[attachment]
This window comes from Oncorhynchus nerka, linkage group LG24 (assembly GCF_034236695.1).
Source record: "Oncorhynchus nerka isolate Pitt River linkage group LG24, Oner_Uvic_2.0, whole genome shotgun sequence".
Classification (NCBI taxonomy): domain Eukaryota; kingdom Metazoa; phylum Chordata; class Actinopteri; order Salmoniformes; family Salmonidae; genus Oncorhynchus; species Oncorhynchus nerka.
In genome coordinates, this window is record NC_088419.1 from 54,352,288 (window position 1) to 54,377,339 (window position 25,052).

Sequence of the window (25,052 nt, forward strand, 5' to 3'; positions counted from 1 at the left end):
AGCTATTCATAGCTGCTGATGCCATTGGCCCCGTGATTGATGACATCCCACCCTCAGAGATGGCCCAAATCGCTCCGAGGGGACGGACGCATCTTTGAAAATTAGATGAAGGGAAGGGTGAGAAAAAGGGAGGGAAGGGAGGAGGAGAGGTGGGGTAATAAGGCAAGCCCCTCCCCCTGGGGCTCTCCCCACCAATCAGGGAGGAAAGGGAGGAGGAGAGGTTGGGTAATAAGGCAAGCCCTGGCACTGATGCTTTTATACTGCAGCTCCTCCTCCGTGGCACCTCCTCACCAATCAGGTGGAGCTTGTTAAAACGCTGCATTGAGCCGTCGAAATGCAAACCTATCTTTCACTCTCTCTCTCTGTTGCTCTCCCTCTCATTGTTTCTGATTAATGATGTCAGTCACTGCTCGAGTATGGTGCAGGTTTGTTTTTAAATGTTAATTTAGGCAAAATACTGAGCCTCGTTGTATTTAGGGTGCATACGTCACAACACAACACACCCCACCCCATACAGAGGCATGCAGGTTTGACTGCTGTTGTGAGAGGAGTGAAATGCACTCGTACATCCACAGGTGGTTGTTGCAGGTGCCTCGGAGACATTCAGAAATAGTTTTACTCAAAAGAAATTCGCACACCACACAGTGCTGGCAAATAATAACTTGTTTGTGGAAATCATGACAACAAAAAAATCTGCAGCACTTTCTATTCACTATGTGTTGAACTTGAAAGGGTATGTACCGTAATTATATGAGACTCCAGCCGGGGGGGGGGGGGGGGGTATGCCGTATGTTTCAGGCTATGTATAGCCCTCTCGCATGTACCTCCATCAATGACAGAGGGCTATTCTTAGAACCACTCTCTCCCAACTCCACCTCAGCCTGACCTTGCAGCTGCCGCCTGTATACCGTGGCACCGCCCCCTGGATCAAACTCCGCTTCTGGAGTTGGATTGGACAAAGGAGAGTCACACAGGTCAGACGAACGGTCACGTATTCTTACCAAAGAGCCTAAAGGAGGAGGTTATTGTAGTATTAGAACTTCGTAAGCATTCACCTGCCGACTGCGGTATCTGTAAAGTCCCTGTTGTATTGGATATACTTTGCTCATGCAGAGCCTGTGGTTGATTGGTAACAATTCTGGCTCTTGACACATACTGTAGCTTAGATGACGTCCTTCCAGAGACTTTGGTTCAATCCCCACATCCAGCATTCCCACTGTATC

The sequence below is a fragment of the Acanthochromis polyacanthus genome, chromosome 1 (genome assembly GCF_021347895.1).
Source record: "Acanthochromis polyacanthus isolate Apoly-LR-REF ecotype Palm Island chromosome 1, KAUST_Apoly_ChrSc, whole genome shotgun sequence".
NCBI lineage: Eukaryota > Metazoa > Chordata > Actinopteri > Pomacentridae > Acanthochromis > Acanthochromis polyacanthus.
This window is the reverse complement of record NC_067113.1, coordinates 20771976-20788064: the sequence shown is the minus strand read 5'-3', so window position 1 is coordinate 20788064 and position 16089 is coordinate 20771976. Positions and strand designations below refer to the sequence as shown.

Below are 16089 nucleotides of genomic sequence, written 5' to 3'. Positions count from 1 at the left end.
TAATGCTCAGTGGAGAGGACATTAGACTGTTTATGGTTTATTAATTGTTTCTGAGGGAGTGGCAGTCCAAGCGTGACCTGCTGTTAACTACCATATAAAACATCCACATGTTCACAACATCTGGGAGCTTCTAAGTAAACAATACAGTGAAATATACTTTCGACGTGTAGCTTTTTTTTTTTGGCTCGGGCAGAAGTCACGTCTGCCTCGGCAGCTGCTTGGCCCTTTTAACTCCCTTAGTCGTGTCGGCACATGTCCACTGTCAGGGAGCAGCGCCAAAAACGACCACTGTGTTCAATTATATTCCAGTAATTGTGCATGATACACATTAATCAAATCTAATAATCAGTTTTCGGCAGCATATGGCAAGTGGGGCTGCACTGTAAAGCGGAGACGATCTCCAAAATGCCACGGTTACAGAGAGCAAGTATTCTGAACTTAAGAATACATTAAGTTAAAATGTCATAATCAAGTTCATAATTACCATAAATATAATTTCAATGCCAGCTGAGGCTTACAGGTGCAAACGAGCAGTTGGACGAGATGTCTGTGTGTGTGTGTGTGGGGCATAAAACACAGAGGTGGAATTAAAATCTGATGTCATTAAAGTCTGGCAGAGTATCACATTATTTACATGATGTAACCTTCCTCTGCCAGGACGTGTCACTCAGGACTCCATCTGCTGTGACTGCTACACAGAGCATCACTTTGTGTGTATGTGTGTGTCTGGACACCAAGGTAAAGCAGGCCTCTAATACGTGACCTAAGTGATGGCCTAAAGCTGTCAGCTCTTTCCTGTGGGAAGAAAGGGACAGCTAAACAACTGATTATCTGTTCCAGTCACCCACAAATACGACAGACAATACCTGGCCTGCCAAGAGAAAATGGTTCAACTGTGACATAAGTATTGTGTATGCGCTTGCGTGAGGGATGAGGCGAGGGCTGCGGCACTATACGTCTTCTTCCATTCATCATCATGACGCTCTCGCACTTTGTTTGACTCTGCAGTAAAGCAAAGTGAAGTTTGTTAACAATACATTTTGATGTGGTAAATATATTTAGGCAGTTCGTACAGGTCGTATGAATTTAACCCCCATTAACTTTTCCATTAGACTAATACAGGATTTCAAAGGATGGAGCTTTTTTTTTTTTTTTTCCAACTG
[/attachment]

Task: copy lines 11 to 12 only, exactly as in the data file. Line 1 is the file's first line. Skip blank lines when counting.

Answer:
Below are 16089 nucleotides of genomic sequence, written 5' to 3'. Positions count from 1 at the left end.
TAATGCTCAGTGGAGAGGACATTAGACTGTTTATGGTTTATTAATTGTTTCTGAGGGAGTGGCAGTCCAAGCGTGACCTGCTGTTAACTACCATATAAAACATCCACATGTTCACAACATCTGGGAGCTTCTAAGTAAACAATACAGTGAAATATACTTTCGACGTGTAGCTTTTTTTTTTTGGCTCGGGCAGAAGTCACGTCTGCCTCGGCAGCTGCTTGGCCCTTTTAACTCCCTTAGTCGTGTCGGCACATGTCCACTGTCAGGGAGCAGCGCCAAAAACGACCACTGTGTTCAATTATATTCCAGTAATTGTGCATGATACACATTAATCAAATCTAATAATCAGTTTTCGGCAGCATATGGCAAGTGGGGCTGCACTGTAAAGCGGAGACGATCTCCAAAATGCCACGGTTACAGAGAGCAAGTATTCTGAACTTAAGAATACATTAAGTTAAAATGTCATAATCAAGTTCATAATTACCATAAATATAATTTCAATGCCAGCTGAGGCTTACAGGTGCAAACGAGCAGTTGGACGAGATGTCTGTGTGTGTGTGTGTGGGGCATAAAACACAGAGGTGGAATTAAAATCTGATGTCATTAAAGTCTGGCAGAGTATCACATTATTTACATGATGTAACCTTCCTCTGCCAGGACGTGTCACTCAGGACTCCATCTGCTGTGACTGCTACACAGAGCATCACTTTGTGTGTATGTGTGTGTCTGGACACCAAGGTAAAGCAGGCCTCTAATACGTGACCTAAGTGATGGCCTAAAGCTGTCAGCTCTTTCCTGTGGGAAGAAAGGGACAGCTAAACAACTGATTATCTGTTCCAGTCACCCACAAATACGACAGACAATACCTGGCCTGCCAAGAGAAAATGGTTCAACTGTGACATAAGTATTGTGTATGCGCTTGCGTGAGGGATGAGGCGAGGGCTGCGGCACTATACGTCTTCTTCCATTCATCATCATGACGCTCTCGCACTTTGTTTGACTCTGCAGTAAAGCAAAGTGAAGTTTGTTAACAATACATTTTGATGTGGTAAATATATTTAGGCAGTTCGTACAGGTCGTATGAATTTAACCCCCATTAACTTTTCCATTAGACTAATACAGGATTTCAAAGGATGGAGCTTTTTTTTTTTTTTTTCCAACTG